December 2, 2020
[Beginning of recorded material]
Scott Douglas Jacobsen: Ok, so, you have this idea about necessity, a lot of people do.
Rick Rosner: I just have thought that just came to me that freedom from necessity is an emergent quality.
Jacobsen: As in an increase in degrees of freedom?
Rosner: Well, you don’t have choice until you can make choice and choice is generally associated with awareness. It doesn’t have to be like an amoeba, which can still reach some inflection point where it has to move one way or another.
And, of course, in an amoeba, it’s all chemistry, but you could argue that a choice has been made. You’d get people who would argue back that, no, it’s not a choice, it’s chemistry. But you don’t get a choice of where alternatives are weighed and decisions made until you get some level of awareness.
Jacobsen: So, the way I’m interpreting necessity is in its most general sense of unaffordability.
Jacobsen: Something is necessary.
Rosner: Da Vinci didn’t know the fundamental particles of physics, but I’d say it’s a minority of scientists, who spend much time thinking about how the fundamental particles could be any other way than the way they are.
Even most scientists do not specialize in questioning the particles we have and what they do, I would think that the underlying assumption in scientists and everybody else is that the universe had no choice in particles. You have to take a physics class or read some article on physics for the layman, for somebody to tell you that it’s an active question whether there was any where you could among possible universes, whether there is a choice of particles.
People, I think, assume that physics is the way it is by way of necessity, that I think you can find all sorts of examples of that, like the inverse square law for forces. How could it be otherwise? Because space itself spreads out by the square of the distance from the particle that’s exerting the force.
Jacobsen: Yes, I think you just take the common domains of knowledge, chemistry, particle physics, biology and fundamental questions about creation and annihilation in cosmology. Each of those layers, you can apply this principle of necessity.
Rosner: It brings up an area that where there is the wild boys, where: Can you imagine alternative worlds? And that is the history of evolution, where the species that survive and then the species that evolved from those species, there is a lot of luck arbitrariness.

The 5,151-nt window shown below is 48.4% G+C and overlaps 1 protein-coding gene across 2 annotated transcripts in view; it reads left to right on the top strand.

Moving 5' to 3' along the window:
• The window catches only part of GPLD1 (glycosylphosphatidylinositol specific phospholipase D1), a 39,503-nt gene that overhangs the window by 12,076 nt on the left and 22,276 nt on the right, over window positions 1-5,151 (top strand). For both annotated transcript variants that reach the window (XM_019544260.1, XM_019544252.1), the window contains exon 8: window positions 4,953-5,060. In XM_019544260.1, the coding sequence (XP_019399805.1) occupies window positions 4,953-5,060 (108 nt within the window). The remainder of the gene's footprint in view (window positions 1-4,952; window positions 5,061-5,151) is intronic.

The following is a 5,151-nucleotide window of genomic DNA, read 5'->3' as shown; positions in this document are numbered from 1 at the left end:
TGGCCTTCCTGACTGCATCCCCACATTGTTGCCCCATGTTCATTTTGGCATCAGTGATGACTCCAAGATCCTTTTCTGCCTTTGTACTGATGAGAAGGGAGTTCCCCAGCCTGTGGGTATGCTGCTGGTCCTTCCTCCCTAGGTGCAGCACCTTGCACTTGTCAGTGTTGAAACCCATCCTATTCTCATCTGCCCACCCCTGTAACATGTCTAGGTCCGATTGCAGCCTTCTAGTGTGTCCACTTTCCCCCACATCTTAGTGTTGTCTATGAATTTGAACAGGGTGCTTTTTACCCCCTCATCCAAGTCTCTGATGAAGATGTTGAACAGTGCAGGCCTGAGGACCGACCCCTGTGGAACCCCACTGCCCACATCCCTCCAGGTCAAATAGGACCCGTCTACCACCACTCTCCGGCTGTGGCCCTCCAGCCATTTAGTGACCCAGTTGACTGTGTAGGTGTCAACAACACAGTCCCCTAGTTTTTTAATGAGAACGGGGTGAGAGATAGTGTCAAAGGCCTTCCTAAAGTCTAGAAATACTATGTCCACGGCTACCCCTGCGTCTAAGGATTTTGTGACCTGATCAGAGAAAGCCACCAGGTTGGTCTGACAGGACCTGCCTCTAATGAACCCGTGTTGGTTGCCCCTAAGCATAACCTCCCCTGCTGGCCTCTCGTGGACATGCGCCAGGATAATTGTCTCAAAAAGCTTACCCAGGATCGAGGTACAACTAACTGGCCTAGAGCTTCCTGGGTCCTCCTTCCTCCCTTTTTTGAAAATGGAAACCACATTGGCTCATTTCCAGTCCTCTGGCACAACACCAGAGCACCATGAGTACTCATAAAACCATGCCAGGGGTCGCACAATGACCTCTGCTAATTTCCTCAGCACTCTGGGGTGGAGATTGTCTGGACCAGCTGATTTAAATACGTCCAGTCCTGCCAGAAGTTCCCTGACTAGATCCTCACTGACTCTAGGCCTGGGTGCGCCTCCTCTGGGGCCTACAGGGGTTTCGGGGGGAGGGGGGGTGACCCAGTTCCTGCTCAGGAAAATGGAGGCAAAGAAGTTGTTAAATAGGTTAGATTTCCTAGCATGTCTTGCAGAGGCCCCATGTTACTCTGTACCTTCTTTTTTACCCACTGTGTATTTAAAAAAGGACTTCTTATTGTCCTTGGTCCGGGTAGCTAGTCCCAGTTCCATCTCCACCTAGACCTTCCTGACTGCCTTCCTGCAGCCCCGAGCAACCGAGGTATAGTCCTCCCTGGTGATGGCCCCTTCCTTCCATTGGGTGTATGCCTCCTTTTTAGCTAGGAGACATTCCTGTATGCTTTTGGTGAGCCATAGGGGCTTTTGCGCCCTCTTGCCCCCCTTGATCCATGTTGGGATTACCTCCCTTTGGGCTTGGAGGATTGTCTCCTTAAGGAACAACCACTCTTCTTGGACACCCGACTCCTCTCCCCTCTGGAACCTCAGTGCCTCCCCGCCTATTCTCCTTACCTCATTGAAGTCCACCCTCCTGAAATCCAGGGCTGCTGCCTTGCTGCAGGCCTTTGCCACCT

We’ve had six waves of mass extinction where we had to rebuild after every wave. All that depends on a random meteor. So, earlier, I was arguing that the choice can’t exist without awareness, but their choice is just one thing and then random chance. What I’m saying is there is nothing necessary about the history of evolution, what’s necessary is that things would evolve.
Jacobsen: So, that’s a fundamental statement on necessity in biology. The fact that things evolve, the ways that things fundamentally evolve. Is this something like talking about primary and secondary necessities as you get the higher order complications?
Rosner: Is he talking about that or are we talking about that?
Jacobsen: He’s so cool, “Necessity is the mistress and guide of nature,” or, “Necessity is the theme and inventress of nature, her curb and her eternal law.” So, we’re talking about choice. It’s not that there has to be choice. That’s a secondary deal.
I think it’s fundamental. I think there is a similar process when you just have differentiation happening in a universe and choice between options of a conscious agent, of an operator.
But it’s the same process going on, but they’re fundamentally different and one simply differentiates and one has a certain recursive element to it. It’s reflective back onto itself and then making a choice, a differentiation relevant to its own nature.